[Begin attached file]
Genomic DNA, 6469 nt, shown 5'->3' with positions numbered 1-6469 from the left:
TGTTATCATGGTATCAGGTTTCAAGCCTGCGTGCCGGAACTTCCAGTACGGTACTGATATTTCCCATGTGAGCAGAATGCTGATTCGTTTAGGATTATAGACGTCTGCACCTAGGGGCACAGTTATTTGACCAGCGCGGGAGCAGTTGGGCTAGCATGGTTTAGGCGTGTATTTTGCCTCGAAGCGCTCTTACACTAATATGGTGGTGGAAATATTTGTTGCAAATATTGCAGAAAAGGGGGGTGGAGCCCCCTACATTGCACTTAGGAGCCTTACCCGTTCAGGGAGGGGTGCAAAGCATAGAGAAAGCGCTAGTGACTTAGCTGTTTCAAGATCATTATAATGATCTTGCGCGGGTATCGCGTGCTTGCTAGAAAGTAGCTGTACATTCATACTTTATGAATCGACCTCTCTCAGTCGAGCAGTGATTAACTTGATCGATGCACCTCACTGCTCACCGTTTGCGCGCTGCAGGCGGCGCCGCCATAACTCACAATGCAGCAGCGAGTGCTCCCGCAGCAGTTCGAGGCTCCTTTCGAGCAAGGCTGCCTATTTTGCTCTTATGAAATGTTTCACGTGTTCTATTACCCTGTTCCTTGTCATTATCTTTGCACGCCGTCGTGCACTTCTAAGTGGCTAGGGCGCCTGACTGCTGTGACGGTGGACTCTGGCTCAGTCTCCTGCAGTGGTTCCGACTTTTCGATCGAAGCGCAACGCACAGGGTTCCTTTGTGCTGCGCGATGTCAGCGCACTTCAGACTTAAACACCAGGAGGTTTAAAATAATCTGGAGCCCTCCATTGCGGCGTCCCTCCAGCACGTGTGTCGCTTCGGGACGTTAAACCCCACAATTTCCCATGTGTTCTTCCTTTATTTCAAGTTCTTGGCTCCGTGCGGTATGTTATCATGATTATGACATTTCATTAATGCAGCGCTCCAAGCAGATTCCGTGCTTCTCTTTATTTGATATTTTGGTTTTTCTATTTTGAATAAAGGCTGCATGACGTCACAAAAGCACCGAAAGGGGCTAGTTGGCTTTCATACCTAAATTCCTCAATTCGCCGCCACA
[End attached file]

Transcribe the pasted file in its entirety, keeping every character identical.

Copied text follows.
Genomic DNA, 6469 nt, shown 5'->3' with positions numbered 1-6469 from the left:
TGTTATCATGGTATCAGGTTTCAAGCCTGCGTGCCGGAACTTCCAGTACGGTACTGATATTTCCCATGTGAGCAGAATGCTGATTCGTTTAGGATTATAGACGTCTGCACCTAGGGGCACAGTTATTTGACCAGCGCGGGAGCAGTTGGGCTAGCATGGTTTAGGCGTGTATTTTGCCTCGAAGCGCTCTTACACTAATATGGTGGTGGAAATATTTGTTGCAAATATTGCAGAAAAGGGGGGTGGAGCCCCCTACATTGCACTTAGGAGCCTTACCCGTTCAGGGAGGGGTGCAAAGCATAGAGAAAGCGCTAGTGACTTAGCTGTTTCAAGATCATTATAATGATCTTGCGCGGGTATCGCGTGCTTGCTAGAAAGTAGCTGTACATTCATACTTTATGAATCGACCTCTCTCAGTCGAGCAGTGATTAACTTGATCGATGCACCTCACTGCTCACCGTTTGCGCGCTGCAGGCGGCGCCGCCATAACTCACAATGCAGCAGCGAGTGCTCCCGCAGCAGTTCGAGGCTCCTTTCGAGCAAGGCTGCCTATTTTGCTCTTATGAAATGTTTCACGTGTTCTATTACCCTGTTCCTTGTCATTATCTTTGCACGCCGTCGTGCACTTCTAAGTGGCTAGGGCGCCTGACTGCTGTGACGGTGGACTCTGGCTCAGTCTCCTGCAGTGGTTCCGACTTTTCGATCGAAGCGCAACGCACAGGGTTCCTTTGTGCTGCGCGATGTCAGCGCACTTCAGACTTAAACACCAGGAGGTTTAAAATAATCTGGAGCCCTCCATTGCGGCGTCCCTCCAGCACGTGTGTCGCTTCGGGACGTTAAACCCCACAATTTCCCATGTGTTCTTCCTTTATTTCAAGTTCTTGGCTCCGTGCGGTATGTTATCATGATTATGACATTTCATTAATGCAGCGCTCCAAGCAGATTCCGTGCTTCTCTTTATTTGATATTTTGGTTTTTCTATTTTGAATAAAGGCTGCATGACGTCACAAAAGCACCGAAAGGGGCTAGTTGGCTTTCATACCTAAATTCCTCAATTCGCCGCCACA